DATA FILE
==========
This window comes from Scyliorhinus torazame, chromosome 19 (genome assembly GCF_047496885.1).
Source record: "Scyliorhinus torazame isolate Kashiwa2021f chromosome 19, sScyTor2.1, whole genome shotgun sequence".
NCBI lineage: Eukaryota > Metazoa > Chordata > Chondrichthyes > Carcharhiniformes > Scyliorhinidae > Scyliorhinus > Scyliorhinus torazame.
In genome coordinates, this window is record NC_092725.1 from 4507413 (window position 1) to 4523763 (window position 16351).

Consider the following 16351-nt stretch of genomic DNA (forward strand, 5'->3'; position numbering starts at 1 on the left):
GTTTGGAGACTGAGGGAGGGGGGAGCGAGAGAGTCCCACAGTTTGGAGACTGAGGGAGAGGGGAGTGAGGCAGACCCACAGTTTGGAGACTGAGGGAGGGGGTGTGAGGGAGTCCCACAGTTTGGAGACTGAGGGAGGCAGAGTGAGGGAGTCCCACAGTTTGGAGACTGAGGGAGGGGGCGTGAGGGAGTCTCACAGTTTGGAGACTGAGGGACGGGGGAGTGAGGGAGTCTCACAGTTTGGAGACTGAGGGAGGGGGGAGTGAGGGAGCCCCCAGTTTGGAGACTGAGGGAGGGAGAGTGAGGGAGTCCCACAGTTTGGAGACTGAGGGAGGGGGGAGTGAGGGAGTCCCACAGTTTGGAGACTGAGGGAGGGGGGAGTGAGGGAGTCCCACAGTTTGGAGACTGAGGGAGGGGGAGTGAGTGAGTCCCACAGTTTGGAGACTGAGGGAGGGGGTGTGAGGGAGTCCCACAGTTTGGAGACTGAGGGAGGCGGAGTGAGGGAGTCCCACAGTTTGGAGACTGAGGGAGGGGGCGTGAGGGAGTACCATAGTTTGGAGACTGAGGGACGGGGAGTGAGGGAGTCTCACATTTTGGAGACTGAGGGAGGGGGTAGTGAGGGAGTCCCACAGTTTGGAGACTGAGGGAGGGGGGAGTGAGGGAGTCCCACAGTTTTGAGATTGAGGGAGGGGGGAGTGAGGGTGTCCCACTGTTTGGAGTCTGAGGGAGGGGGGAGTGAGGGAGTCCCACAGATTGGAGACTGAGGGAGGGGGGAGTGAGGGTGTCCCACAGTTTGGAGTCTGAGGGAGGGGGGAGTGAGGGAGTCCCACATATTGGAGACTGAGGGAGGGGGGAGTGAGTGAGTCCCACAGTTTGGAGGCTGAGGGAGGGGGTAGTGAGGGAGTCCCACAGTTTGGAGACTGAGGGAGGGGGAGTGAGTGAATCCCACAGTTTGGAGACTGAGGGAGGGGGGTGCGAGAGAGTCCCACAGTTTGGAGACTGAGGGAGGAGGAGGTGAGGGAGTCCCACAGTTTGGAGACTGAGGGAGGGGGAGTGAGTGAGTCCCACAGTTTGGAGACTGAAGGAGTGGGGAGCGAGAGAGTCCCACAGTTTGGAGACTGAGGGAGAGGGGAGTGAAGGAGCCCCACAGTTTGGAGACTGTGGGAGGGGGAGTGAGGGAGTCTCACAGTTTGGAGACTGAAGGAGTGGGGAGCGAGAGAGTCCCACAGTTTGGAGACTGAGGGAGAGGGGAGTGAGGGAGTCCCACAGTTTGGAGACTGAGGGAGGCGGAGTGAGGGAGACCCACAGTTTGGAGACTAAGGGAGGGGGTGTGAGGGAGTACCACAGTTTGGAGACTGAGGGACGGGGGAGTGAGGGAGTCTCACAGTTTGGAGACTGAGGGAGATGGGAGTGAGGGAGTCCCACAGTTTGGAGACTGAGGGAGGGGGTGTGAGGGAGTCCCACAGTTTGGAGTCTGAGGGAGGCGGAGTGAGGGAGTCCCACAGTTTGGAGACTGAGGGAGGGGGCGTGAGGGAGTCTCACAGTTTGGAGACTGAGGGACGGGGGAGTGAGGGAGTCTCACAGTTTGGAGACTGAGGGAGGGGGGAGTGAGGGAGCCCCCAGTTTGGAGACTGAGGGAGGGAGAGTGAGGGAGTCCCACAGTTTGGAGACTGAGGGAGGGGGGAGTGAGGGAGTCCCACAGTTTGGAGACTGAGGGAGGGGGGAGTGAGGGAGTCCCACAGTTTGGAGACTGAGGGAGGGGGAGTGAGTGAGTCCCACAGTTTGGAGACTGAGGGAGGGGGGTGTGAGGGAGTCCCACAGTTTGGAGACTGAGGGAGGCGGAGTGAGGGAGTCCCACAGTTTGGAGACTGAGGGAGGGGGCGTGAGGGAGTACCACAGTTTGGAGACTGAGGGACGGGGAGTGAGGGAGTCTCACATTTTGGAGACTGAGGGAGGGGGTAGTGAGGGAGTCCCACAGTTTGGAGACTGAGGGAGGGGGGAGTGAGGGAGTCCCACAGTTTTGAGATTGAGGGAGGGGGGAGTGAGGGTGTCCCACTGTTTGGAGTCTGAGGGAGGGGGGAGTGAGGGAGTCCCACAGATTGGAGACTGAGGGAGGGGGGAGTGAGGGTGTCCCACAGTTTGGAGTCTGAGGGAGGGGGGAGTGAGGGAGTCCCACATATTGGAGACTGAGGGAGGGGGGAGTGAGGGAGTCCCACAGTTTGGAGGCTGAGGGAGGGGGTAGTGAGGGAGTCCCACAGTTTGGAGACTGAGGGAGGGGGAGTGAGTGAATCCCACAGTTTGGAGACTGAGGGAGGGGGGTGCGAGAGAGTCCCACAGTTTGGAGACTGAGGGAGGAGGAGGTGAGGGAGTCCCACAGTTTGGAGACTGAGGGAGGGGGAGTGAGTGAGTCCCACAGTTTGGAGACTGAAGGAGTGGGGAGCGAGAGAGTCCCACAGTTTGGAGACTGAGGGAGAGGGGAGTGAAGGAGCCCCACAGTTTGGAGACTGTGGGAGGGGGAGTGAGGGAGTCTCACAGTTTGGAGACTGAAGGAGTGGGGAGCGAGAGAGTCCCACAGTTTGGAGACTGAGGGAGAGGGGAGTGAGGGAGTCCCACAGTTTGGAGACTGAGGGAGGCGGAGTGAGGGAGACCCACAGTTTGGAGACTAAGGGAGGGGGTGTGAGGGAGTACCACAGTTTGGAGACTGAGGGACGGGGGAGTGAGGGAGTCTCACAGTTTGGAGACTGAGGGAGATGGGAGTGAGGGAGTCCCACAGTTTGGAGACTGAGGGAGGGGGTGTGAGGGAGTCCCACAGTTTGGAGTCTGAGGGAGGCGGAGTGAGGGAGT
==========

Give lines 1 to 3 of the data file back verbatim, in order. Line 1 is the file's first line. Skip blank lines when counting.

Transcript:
This window comes from Scyliorhinus torazame, chromosome 19 (genome assembly GCF_047496885.1).
Source record: "Scyliorhinus torazame isolate Kashiwa2021f chromosome 19, sScyTor2.1, whole genome shotgun sequence".
NCBI lineage: Eukaryota > Metazoa > Chordata > Chondrichthyes > Carcharhiniformes > Scyliorhinidae > Scyliorhinus > Scyliorhinus torazame.